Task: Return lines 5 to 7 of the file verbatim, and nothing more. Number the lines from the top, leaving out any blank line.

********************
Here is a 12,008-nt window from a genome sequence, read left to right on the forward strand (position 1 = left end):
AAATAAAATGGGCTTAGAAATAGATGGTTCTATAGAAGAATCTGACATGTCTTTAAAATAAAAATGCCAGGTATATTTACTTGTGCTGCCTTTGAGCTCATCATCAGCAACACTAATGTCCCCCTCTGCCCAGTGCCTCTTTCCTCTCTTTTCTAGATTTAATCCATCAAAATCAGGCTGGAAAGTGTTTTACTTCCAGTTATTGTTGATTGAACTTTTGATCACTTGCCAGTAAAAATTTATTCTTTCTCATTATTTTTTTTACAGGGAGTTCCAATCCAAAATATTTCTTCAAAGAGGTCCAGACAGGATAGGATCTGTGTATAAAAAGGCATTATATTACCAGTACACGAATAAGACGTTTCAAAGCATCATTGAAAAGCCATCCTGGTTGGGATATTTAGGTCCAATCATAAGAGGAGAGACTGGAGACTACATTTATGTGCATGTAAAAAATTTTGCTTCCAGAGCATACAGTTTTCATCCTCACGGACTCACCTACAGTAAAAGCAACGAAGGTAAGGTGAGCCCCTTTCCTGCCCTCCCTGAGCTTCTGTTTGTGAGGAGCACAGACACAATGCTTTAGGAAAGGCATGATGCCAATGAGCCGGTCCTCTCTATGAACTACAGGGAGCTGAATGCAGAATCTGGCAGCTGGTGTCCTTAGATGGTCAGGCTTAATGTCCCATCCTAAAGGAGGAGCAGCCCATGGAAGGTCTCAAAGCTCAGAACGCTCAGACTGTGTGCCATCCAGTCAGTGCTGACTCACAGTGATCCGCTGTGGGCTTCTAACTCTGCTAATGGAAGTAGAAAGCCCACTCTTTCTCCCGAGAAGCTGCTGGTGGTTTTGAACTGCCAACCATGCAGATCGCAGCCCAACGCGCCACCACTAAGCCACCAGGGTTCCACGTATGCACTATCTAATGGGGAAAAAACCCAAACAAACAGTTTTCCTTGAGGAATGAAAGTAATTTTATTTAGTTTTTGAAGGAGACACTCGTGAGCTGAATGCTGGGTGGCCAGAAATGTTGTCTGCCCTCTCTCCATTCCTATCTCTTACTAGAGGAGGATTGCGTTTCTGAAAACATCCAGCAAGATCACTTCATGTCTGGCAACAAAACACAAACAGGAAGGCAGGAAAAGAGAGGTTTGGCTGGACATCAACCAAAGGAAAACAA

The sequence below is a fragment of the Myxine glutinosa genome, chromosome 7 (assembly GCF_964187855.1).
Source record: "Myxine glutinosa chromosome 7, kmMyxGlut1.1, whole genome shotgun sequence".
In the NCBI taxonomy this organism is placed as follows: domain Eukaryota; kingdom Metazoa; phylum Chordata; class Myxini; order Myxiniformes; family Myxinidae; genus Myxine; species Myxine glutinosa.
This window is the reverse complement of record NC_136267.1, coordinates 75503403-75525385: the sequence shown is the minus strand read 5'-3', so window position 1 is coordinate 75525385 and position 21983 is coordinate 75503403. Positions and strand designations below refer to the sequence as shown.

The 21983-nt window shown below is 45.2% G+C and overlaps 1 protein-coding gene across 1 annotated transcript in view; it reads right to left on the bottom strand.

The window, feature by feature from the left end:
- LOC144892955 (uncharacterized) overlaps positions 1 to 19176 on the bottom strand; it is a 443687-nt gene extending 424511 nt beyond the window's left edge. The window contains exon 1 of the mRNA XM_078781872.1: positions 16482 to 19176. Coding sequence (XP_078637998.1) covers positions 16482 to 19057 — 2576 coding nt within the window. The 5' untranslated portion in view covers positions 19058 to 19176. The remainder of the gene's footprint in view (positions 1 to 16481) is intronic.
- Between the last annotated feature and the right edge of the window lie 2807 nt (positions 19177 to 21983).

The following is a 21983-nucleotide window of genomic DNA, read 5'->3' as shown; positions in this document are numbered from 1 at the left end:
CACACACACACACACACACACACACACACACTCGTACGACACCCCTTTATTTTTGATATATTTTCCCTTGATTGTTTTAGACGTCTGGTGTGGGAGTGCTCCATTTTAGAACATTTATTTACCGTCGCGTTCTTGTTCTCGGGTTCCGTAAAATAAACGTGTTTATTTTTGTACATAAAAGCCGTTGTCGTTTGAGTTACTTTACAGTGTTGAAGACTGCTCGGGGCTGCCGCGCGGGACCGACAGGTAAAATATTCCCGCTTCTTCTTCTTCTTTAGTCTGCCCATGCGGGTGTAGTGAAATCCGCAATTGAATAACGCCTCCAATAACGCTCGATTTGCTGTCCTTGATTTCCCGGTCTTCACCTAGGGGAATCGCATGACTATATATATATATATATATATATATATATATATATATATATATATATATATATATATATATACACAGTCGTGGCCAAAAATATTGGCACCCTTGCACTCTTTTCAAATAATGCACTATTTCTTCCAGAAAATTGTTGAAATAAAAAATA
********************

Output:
In the NCBI taxonomy this organism is placed as follows: domain Eukaryota; kingdom Metazoa; phylum Chordata; class Myxini; order Myxiniformes; family Myxinidae; genus Myxine; species Myxine glutinosa.
This window is the reverse complement of record NC_136267.1, coordinates 75503403-75525385: the sequence shown is the minus strand read 5'-3', so window position 1 is coordinate 75525385 and position 21983 is coordinate 75503403. Positions and strand designations below refer to the sequence as shown.

The 21983-nt window shown below is 45.2% G+C and overlaps 1 protein-coding gene across 1 annotated transcript in view; it reads right to left on the bottom strand.